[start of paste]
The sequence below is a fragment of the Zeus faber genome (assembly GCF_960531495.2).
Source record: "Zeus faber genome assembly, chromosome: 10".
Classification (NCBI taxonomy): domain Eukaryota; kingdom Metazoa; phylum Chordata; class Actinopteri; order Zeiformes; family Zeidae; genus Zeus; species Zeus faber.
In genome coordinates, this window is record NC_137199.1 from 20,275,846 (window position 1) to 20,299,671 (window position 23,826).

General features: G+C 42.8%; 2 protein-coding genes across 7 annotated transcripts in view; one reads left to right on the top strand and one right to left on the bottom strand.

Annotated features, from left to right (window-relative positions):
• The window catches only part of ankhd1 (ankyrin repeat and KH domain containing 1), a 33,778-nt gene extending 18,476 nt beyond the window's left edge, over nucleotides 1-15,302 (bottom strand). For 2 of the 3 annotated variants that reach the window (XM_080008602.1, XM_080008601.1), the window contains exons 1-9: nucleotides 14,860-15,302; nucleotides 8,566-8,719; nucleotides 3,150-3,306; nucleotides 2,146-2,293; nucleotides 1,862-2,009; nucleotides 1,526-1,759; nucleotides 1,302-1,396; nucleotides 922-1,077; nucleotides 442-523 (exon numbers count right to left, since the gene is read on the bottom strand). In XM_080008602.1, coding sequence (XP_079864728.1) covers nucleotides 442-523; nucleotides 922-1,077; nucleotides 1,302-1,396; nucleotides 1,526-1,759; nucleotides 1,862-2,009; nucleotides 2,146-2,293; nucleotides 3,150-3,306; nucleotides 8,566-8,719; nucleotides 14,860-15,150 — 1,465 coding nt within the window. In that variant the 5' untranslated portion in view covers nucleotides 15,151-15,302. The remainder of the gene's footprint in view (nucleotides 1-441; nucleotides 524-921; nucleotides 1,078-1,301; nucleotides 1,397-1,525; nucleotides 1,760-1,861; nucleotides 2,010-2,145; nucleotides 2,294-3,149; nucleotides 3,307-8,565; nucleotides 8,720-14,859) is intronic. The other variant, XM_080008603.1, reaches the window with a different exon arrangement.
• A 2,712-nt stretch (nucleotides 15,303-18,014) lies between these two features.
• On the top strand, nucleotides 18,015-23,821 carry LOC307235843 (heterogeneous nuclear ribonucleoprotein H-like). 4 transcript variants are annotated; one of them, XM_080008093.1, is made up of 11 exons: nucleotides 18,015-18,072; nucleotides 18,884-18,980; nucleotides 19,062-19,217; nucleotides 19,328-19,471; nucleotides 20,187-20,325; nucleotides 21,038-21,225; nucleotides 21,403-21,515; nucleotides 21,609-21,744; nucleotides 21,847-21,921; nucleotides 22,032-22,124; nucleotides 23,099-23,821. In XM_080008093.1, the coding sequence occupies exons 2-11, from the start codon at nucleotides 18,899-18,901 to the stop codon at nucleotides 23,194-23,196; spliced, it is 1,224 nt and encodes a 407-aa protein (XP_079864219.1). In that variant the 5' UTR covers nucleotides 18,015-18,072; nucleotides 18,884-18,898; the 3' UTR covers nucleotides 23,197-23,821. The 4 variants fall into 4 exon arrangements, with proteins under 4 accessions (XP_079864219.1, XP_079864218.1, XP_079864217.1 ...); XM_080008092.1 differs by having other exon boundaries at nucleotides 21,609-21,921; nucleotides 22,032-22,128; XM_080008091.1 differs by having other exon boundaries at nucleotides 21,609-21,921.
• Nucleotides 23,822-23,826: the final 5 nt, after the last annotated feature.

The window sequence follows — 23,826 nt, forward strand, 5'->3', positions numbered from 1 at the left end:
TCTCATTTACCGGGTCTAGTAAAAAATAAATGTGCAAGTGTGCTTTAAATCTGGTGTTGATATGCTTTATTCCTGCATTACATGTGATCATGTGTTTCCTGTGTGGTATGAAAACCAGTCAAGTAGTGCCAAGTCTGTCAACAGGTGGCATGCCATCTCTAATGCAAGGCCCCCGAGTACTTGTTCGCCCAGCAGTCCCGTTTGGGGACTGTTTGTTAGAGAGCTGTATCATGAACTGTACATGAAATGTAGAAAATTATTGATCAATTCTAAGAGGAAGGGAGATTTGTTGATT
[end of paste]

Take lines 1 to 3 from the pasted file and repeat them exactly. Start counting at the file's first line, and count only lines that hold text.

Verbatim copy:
The sequence below is a fragment of the Zeus faber genome (assembly GCF_960531495.2).
Source record: "Zeus faber genome assembly, chromosome: 10".
Classification (NCBI taxonomy): domain Eukaryota; kingdom Metazoa; phylum Chordata; class Actinopteri; order Zeiformes; family Zeidae; genus Zeus; species Zeus faber.